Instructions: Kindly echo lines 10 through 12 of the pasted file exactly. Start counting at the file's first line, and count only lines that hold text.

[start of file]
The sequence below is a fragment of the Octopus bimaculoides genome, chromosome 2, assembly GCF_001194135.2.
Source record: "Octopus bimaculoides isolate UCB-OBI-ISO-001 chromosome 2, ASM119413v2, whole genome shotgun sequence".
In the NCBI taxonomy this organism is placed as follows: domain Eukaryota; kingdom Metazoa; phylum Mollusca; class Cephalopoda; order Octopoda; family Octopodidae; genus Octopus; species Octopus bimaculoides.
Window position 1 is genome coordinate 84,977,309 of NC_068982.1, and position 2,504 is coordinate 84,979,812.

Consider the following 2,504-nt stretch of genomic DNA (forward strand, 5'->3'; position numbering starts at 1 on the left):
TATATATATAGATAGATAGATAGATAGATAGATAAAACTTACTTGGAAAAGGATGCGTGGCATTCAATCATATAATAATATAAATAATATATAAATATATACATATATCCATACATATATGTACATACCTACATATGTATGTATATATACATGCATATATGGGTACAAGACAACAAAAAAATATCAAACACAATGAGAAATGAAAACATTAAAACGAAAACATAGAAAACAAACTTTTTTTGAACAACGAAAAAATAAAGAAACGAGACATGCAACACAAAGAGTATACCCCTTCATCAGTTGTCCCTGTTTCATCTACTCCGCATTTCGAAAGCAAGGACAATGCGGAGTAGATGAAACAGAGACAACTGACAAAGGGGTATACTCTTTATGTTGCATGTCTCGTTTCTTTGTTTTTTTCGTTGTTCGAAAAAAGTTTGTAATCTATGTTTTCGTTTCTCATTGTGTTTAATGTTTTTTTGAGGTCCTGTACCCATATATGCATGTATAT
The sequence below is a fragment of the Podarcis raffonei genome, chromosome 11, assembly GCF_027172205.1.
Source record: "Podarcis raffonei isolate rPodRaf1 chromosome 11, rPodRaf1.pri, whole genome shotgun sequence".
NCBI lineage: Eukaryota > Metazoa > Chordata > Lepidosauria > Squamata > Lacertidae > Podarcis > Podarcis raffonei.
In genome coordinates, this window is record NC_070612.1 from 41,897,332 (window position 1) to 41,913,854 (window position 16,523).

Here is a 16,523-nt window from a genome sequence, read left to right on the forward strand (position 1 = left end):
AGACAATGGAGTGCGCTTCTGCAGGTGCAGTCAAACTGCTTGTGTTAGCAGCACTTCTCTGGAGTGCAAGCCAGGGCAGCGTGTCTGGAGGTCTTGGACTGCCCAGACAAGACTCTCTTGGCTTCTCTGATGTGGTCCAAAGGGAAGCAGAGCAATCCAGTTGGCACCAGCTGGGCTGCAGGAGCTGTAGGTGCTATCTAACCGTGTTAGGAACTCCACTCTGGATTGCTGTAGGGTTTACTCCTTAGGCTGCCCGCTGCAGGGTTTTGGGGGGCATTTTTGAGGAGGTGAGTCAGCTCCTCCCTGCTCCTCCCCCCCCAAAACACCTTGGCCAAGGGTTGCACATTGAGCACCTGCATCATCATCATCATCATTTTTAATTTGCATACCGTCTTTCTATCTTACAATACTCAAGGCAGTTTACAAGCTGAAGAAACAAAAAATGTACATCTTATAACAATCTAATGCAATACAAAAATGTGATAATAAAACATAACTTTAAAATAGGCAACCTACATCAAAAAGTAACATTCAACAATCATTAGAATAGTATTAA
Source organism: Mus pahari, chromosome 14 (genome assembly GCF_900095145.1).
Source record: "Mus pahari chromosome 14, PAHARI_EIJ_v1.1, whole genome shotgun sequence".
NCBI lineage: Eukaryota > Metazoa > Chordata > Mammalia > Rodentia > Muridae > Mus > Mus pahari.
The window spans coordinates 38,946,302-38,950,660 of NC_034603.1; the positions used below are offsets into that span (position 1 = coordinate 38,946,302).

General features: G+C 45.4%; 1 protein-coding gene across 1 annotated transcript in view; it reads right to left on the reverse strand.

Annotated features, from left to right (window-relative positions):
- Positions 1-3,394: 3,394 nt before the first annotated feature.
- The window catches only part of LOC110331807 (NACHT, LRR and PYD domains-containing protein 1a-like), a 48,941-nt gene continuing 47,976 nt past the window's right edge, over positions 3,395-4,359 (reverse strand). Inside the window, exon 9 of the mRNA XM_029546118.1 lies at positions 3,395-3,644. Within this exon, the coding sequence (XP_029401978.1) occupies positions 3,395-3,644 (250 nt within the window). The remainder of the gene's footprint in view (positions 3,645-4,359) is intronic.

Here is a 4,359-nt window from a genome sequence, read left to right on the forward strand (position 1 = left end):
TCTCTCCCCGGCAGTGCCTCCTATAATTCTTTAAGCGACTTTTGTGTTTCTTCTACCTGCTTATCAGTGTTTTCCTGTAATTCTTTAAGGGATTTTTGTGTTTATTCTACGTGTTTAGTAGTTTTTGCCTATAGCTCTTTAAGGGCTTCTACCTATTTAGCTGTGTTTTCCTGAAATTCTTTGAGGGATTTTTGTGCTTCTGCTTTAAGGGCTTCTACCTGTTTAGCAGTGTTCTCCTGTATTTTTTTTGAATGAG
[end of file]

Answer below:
In genome coordinates, this window is record NC_070612.1 from 41,897,332 (window position 1) to 41,913,854 (window position 16,523).

Here is a 16,523-nt window from a genome sequence, read left to right on the forward strand (position 1 = left end):
AGACAATGGAGTGCGCTTCTGCAGGTGCAGTCAAACTGCTTGTGTTAGCAGCACTTCTCTGGAGTGCAAGCCAGGGCAGCGTGTCTGGAGGTCTTGGACTGCCCAGACAAGACTCTCTTGGCTTCTCTGATGTGGTCCAAAGGGAAGCAGAGCAATCCAGTTGGCACCAGCTGGGCTGCAGGAGCTGTAGGTGCTATCTAACCGTGTTAGGAACTCCACTCTGGATTGCTGTAGGGTTTACTCCTTAGGCTGCCCGCTGCAGGGTTTTGGGGGGCATTTTTGAGGAGGTGAGTCAGCTCCTCCCTGCTCCTCCCCCCCCAAAACACCTTGGCCAAGGGTTGCACATTGAGCACCTGCATCATCATCATCATCATTTTTAATTTGCATACCGTCTTTCTATCTTACAATACTCAAGGCAGTTTACAAGCTGAAGAAACAAAAAATGTACATCTTATAACAATCTAATGCAATACAAAAATGTGATAATAAAACATAACTTTAAAATAGGCAACCTACATCAAAAAGTAACATTCAACAATCATTAGAATAGTATTAA